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Am J Respir Cell Mol Biol. 1999 Feb;20(2):237-47.

Tissue macrophages associated with angiogenesis in chronic airway inflammation in rats.

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Cardiovascular Research Institute and Department of Anatomy, University of California, San Francisco 94143-0130, USA.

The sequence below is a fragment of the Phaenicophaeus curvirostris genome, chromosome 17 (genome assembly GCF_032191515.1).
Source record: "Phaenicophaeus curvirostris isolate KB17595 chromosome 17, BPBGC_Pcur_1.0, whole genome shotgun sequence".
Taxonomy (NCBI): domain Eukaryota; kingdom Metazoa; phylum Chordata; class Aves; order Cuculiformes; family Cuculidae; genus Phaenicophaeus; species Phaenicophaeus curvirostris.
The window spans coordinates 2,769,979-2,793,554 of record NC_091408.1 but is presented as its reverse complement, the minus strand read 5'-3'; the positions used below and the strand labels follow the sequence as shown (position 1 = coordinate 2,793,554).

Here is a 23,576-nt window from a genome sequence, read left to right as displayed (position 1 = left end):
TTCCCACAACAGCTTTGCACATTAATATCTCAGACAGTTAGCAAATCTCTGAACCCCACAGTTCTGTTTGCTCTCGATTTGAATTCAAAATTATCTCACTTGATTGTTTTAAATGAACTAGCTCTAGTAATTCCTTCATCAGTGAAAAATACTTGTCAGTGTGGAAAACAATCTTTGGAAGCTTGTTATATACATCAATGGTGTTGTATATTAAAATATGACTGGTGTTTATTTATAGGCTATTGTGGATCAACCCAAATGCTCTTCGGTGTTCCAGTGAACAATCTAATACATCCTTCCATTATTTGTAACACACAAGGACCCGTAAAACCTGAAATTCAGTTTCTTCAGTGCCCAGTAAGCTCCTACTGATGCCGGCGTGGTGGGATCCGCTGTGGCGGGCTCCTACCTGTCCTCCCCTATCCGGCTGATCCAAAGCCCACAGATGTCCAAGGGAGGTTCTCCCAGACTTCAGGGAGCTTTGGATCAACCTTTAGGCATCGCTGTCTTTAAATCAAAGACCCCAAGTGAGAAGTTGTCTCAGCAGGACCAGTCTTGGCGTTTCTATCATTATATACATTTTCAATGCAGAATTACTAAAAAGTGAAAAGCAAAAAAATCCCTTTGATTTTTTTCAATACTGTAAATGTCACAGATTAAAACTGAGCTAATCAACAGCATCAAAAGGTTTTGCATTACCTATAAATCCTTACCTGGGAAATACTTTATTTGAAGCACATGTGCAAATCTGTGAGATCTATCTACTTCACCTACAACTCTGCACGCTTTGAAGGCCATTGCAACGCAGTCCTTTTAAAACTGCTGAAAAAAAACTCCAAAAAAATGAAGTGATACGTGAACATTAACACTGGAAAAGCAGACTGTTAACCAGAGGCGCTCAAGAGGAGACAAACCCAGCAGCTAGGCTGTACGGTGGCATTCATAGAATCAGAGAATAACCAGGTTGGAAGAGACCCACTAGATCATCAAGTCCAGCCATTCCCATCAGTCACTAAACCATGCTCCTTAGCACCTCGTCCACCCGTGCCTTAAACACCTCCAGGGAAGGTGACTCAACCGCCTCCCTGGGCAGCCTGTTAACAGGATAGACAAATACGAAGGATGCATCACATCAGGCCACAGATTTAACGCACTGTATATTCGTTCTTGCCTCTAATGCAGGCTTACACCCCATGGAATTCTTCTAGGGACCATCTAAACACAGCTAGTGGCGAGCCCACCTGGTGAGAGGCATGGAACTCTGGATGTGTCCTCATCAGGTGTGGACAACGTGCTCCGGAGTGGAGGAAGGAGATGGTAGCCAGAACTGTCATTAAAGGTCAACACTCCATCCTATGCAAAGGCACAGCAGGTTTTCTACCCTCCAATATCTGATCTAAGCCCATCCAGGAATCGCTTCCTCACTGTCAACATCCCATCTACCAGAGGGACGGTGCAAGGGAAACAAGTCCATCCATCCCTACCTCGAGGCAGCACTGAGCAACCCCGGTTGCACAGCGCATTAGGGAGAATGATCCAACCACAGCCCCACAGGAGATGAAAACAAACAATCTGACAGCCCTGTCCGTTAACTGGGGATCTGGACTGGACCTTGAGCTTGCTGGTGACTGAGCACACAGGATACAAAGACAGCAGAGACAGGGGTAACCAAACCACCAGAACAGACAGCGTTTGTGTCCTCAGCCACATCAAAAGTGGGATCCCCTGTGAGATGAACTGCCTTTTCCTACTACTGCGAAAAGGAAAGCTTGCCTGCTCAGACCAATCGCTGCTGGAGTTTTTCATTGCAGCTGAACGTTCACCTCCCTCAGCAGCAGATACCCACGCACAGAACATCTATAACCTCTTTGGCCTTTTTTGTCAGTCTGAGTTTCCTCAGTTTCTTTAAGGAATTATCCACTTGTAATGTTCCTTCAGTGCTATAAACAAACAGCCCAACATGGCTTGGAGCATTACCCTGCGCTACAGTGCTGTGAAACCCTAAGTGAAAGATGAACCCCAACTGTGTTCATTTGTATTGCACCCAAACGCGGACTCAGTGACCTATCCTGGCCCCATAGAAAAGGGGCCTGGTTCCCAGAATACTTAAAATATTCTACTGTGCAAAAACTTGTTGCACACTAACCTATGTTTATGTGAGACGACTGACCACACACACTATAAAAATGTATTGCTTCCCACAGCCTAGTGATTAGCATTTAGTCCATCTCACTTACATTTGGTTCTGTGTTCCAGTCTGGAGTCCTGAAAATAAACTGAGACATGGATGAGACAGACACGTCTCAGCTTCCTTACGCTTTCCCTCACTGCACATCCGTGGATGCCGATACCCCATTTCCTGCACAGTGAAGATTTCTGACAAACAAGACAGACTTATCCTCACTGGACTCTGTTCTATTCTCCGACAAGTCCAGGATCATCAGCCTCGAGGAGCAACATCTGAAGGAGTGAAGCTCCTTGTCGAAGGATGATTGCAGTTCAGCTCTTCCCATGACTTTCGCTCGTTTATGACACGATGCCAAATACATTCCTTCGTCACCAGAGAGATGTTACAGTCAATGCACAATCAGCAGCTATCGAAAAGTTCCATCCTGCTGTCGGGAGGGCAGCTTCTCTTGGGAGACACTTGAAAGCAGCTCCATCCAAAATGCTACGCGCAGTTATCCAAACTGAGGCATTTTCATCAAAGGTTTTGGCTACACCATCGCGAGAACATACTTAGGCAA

Angiogenesis is a feature of chronic inflammation produced by Mycoplasma pulmonis infection of the respiratory tract. The mechanism of this angiogenesis is unknown, but cellular growth factors and matrix remodeling proteases produced by inflammatory cells are likely to be involved. The goal of this study was to determine the relationship between changes in the number, shape, and distribution of ED2-immunoreactive macrophages and the development of angiogenesis in the tracheal mucosa of Wistar rats after M. pulmonis infection. In pathogen-free rats, ED2-positive cells were scattered in the airway mucosa (261 +/- 42 cells/mm2 of surface, mean +/- SE). Most cells were irregularly shaped and had moderate ED2 immunoreactivity. No lymphoid tissue was present. The number of ED2-positive cells increased rapidly after infection, was 120% above baseline at 1 wk, and remained significantly increased throughout the 4-wk study (P < 0.05). Angiogenesis was first detected at 2 wk, and at 3 wk the vessel length density was nearly 8-fold the pathogen-free value. At 3 and 4 wk, focal sites of angiogenesis coincided with discrete clusters of round, strongly immunoreactive ED2-positive cells (1,340 +/- 124 cells/mm2) in polyp-like collections of mucosal lymphoid tissue. The close association of distinctive ED2-positive cells with angiogenic blood vessels suggests a relationship between a subset of tissue macrophages and the angiogenesis associated with M. pulmonis infection. The time course of the changes indicates that the initial influx of ED2-positive macrophages precedes the angiogenesis, and the rounding of the cells parallels the growth of new vessels.

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